Jordan Caron will hop in his car and point it south out of Quebec City today or tomorrow, returning to New England again to begin his third pro hockey season. Because of highly predictable circumstances — the fait accompli that became the NHL’s third lockout — he’ll stop in Boston for only a few days before wheeling the extra hour, and one significant drop in competition, to join the AHL Bruins in Providence.
“Well, I think I am pretty lucky to have a place to play,’’ said Caron, speaking by phone midweek from Quebec City, where he worked out all summer with a number of NHLers, including Boston teammate Patrice Bergeron. “It’s not the NHL, but it’s a pretty good league and I don’t have to worry about anything else other than playing.
“A lot of the guys don’t have anywhere to go. [They’re] waiting for what’s going to happen. I feel lucky I have a place to play.’’
Caron, who will be 22 Nov. 2, was Boston’s top pick (25th overall) in the 2009 draft. He made his NHL debut just over a year later, in the 2010-11 season opener in Europe, but for the most part he has been a spare part trying to find full-time work in Boston’s talent-heavy offense.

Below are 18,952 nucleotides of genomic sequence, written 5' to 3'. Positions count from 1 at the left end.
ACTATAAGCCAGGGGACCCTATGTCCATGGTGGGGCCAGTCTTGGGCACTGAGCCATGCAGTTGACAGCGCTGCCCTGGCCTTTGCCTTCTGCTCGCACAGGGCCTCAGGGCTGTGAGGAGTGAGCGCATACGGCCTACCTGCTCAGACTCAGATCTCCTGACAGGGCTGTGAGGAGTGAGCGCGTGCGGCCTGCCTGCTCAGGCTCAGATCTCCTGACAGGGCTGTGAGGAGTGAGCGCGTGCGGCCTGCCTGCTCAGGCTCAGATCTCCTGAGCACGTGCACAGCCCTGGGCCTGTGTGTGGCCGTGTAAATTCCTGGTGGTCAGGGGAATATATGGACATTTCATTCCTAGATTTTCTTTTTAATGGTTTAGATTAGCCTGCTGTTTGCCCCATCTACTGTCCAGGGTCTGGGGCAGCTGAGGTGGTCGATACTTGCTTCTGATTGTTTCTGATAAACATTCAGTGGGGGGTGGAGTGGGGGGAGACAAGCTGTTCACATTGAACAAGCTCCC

He has the size (6 feet 2 inches, 205 pounds) and game to be in the NHL, but needs to develop his speed, improve his puck control, in general assert himself with greater confidence when in the attack zone.
“For lack of a better word, we’ve wanted him to free-lance more on the offensive side of the blue line,’’ said Boston general manager Peter Chiarelli. “You see it with a lot of young kids, that their game tends to be conservative because they don’t want to make mistakes out there.
“Jordan has good hands, protects the puck, has a good shot, good release, and he makes good plays. Last year, when we sent him down [to Providence], we reminded him to open up his game a little — he’s heard all this from us — and he was better at it when he came back.